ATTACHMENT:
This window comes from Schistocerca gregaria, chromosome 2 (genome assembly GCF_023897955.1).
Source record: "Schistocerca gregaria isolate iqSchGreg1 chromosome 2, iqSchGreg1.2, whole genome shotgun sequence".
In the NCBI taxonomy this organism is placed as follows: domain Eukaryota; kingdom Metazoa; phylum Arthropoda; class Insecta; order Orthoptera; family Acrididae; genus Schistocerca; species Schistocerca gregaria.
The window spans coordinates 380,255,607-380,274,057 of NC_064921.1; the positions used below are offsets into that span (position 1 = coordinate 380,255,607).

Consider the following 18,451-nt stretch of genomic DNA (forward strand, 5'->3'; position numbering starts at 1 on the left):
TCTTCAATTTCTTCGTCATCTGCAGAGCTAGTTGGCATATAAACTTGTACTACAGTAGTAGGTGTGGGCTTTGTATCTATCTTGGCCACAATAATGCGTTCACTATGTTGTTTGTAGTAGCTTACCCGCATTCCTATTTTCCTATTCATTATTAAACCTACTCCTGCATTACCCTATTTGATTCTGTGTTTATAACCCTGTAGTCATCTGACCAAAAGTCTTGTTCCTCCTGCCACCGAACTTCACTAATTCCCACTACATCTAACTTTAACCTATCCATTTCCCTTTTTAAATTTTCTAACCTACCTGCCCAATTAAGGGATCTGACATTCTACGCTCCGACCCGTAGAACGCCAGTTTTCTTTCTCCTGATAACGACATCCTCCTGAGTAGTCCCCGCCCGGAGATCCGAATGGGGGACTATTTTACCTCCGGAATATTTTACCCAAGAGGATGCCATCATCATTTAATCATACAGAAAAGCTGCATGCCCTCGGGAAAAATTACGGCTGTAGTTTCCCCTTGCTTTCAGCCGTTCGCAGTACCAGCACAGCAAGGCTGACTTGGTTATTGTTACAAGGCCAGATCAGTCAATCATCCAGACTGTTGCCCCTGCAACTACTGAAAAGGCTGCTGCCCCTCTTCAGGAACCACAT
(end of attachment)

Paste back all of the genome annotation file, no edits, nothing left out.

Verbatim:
This window comes from Schistocerca gregaria, chromosome 2 (genome assembly GCF_023897955.1).
Source record: "Schistocerca gregaria isolate iqSchGreg1 chromosome 2, iqSchGreg1.2, whole genome shotgun sequence".
In the NCBI taxonomy this organism is placed as follows: domain Eukaryota; kingdom Metazoa; phylum Arthropoda; class Insecta; order Orthoptera; family Acrididae; genus Schistocerca; species Schistocerca gregaria.
The window spans coordinates 380,255,607-380,274,057 of NC_064921.1; the positions used below are offsets into that span (position 1 = coordinate 380,255,607).

Consider the following 18,451-nt stretch of genomic DNA (forward strand, 5'->3'; position numbering starts at 1 on the left):
TCTTCAATTTCTTCGTCATCTGCAGAGCTAGTTGGCATATAAACTTGTACTACAGTAGTAGGTGTGGGCTTTGTATCTATCTTGGCCACAATAATGCGTTCACTATGTTGTTTGTAGTAGCTTACCCGCATTCCTATTTTCCTATTCATTATTAAACCTACTCCTGCATTACCCTATTTGATTCTGTGTTTATAACCCTGTAGTCATCTGACCAAAAGTCTTGTTCCTCCTGCCACCGAACTTCACTAATTCCCACTACATCTAACTTTAACCTATCCATTTCCCTTTTTAAATTTTCTAACCTACCTGCCCAATTAAGGGATCTGACATTCTACGCTCCGACCCGTAGAACGCCAGTTTTCTTTCTCCTGATAACGACATCCTCCTGAGTAGTCCCCGCCCGGAGATCCGAATGGGGGACTATTTTACCTCCGGAATATTTTACCCAAGAGGATGCCATCATCATTTAATCATACAGAAAAGCTGCATGCCCTCGGGAAAAATTACGGCTGTAGTTTCCCCTTGCTTTCAGCCGTTCGCAGTACCAGCACAGCAAGGCTGACTTGGTTATTGTTACAAGGCCAGATCAGTCAATCATCCAGACTGTTGCCCCTGCAACTACTGAAAAGGCTGCTGCCCCTCTTCAGGAACCACAT